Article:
Isaac, who had a taste for wild game, loved Esau, but Rebekah loved Jacob.
Now Isaac loved Esau, because he had a taste for game, but Rebekah loved Jacob.
Isaac loved Esau in particular because of the wild game he brought home, but Rebekah favored Jacob.
Isaac loved Esau because he loved his game, but Rebekah loved Jacob.
Now Isaac’s love was for Esau, because Esau’s meat was greatly to his taste: but Rebekah had more love for Jacob.
Isaac loved Esau, because he was fond of game; but Rebekah loved Jacob.
And Isaac loved Esau because he ate of his game, but Rebekah loved Jacob.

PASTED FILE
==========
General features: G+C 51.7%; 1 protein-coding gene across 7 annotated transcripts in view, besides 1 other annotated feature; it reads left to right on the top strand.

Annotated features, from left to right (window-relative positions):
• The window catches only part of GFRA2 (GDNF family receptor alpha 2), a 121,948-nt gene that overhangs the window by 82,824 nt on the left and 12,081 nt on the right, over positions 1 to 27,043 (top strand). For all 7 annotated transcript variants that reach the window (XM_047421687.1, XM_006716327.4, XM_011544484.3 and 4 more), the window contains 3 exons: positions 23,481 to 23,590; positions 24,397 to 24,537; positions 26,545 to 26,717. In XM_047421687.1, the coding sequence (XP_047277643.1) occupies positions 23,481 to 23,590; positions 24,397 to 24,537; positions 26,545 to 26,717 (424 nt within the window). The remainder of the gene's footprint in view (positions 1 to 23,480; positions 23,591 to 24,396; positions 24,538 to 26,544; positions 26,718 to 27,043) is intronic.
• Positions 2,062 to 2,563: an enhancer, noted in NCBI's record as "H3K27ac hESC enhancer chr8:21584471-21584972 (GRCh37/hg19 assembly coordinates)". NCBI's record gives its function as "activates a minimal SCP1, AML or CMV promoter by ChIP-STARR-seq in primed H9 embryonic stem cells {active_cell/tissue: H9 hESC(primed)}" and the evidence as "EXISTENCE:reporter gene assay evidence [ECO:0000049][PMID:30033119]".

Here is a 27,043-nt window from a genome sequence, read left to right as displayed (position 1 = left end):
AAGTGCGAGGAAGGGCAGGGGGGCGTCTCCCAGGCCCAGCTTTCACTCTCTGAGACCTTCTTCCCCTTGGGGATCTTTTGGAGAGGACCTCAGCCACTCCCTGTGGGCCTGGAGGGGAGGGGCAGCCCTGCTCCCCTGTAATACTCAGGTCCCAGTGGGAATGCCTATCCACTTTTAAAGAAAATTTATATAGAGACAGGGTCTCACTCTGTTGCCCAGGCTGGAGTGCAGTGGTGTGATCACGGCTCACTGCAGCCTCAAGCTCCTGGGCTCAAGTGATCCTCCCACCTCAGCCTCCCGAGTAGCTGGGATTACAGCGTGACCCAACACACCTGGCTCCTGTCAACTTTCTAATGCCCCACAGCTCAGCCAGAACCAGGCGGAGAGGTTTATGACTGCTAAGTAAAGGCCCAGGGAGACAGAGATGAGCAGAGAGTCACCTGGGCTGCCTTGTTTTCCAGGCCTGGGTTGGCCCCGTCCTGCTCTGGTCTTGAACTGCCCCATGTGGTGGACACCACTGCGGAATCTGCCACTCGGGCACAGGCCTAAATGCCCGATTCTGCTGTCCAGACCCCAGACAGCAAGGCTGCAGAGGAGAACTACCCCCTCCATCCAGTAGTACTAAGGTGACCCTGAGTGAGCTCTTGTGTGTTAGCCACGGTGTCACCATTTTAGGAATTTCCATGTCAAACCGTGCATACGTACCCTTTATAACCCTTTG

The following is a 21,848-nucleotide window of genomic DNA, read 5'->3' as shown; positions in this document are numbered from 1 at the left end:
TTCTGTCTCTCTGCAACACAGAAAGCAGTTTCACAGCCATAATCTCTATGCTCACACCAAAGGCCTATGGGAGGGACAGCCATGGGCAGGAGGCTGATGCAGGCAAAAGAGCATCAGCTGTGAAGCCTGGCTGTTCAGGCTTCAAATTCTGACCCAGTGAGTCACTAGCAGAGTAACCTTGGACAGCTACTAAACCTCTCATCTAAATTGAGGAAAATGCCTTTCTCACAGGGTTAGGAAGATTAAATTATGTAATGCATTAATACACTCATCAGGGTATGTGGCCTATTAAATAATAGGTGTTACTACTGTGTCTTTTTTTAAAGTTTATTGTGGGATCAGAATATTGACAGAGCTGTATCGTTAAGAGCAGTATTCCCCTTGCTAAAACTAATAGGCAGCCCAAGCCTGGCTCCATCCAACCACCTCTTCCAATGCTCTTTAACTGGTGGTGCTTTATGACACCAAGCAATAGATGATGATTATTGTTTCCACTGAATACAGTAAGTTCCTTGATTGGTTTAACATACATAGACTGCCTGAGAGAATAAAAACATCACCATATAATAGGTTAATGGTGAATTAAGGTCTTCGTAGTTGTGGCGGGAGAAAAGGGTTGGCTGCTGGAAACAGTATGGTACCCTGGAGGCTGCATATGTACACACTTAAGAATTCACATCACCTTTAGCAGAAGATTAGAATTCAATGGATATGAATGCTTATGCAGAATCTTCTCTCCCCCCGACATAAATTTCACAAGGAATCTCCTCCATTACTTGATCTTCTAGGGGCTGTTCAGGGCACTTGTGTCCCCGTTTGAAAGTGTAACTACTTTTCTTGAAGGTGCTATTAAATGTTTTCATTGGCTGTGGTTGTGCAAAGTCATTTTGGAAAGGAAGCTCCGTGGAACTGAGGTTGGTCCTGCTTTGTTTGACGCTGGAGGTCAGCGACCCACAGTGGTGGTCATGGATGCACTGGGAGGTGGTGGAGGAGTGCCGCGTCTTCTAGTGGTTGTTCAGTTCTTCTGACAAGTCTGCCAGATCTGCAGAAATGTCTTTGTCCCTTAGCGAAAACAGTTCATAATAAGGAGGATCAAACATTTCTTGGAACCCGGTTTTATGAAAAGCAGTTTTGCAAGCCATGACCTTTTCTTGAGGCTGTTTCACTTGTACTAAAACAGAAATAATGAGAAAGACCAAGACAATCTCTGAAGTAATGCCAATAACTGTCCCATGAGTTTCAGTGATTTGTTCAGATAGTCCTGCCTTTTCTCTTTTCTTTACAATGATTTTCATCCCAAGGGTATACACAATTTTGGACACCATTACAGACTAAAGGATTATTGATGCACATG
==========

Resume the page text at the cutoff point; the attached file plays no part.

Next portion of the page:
|NET © [draft] ITL|
|NET © Notes||
1 tn Heb “the taste of game was in his mouth.” The word for “game,” “venison” is here the same Hebrew word as “hunter” in the last verse. Here it is a metonymy, referring to that which the hunter kills.
2 tn The disjunctive clause juxtaposes Rebekah with Jacob and draws attention to the contrast. The verb here is a participle, drawing attention to Rebekah’s continuing, enduring love for her son.